Oncology Central

Could targeting T-helper cells aid the development of effective cancer vaccines?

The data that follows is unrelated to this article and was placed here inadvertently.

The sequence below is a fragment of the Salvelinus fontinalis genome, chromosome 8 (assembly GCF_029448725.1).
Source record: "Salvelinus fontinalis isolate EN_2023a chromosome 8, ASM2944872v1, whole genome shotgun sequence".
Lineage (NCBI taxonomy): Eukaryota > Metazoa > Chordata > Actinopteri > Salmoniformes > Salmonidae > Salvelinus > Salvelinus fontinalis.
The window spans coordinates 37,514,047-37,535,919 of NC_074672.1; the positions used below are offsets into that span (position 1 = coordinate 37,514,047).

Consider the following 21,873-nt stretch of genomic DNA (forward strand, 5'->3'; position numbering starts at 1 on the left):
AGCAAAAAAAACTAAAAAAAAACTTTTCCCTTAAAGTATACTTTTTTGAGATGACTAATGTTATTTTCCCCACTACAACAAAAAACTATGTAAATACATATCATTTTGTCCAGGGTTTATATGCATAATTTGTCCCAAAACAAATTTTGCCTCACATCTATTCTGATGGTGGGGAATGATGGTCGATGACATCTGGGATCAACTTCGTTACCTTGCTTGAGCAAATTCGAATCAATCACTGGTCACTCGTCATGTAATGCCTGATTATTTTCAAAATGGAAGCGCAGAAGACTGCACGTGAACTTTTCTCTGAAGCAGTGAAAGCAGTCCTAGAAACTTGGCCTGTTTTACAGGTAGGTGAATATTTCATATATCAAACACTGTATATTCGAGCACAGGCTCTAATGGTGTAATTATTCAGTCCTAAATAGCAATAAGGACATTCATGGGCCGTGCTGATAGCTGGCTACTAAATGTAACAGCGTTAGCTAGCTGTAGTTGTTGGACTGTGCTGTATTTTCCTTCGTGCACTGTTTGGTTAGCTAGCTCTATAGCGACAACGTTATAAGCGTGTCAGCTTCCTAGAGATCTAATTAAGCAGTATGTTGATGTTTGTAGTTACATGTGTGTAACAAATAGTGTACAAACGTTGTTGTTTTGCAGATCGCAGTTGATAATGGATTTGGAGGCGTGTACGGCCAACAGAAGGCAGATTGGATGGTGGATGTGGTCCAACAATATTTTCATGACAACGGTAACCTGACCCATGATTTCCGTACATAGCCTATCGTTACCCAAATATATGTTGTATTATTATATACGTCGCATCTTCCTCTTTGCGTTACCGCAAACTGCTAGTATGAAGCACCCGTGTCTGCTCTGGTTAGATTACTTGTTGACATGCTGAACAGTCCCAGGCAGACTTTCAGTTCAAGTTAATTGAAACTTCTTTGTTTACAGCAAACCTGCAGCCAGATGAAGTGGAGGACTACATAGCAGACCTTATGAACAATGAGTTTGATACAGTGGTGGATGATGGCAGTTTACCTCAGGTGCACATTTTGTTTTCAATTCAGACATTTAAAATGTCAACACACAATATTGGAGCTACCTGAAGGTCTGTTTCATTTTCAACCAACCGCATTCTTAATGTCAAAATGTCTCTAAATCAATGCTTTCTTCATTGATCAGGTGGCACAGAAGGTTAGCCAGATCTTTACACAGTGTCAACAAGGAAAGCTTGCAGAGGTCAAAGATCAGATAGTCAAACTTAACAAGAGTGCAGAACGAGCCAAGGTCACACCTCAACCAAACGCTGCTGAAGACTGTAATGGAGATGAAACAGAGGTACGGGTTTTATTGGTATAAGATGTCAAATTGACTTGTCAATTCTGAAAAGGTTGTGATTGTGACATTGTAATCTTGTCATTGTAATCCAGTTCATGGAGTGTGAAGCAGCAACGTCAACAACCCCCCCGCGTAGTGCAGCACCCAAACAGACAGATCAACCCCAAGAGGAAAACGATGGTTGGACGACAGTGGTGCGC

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Immunotherapy was one of the first treatment forms explored for cancer, beginning with Coley’s toxins in the late 1800s [1], yet it has remained a field largely characterized by great experimental promise with modest clinical utility. Only in the last 30 years have the cellular and molecular mechanisms underlying immune system function been defined in sufficient depth to permit the development of designed immunotherapies. Yervoy® (ipilimumab) is the archetype example of that paradigm, in which defining the role of CD80/CD86 interactions with CD28 and CTLA-4 in tuning T-cell activation signals revealed CTLA-4 blockade as a possible approach to lowering T-cell activation thresholds and produce antitumor immunity in cancer patients [2].

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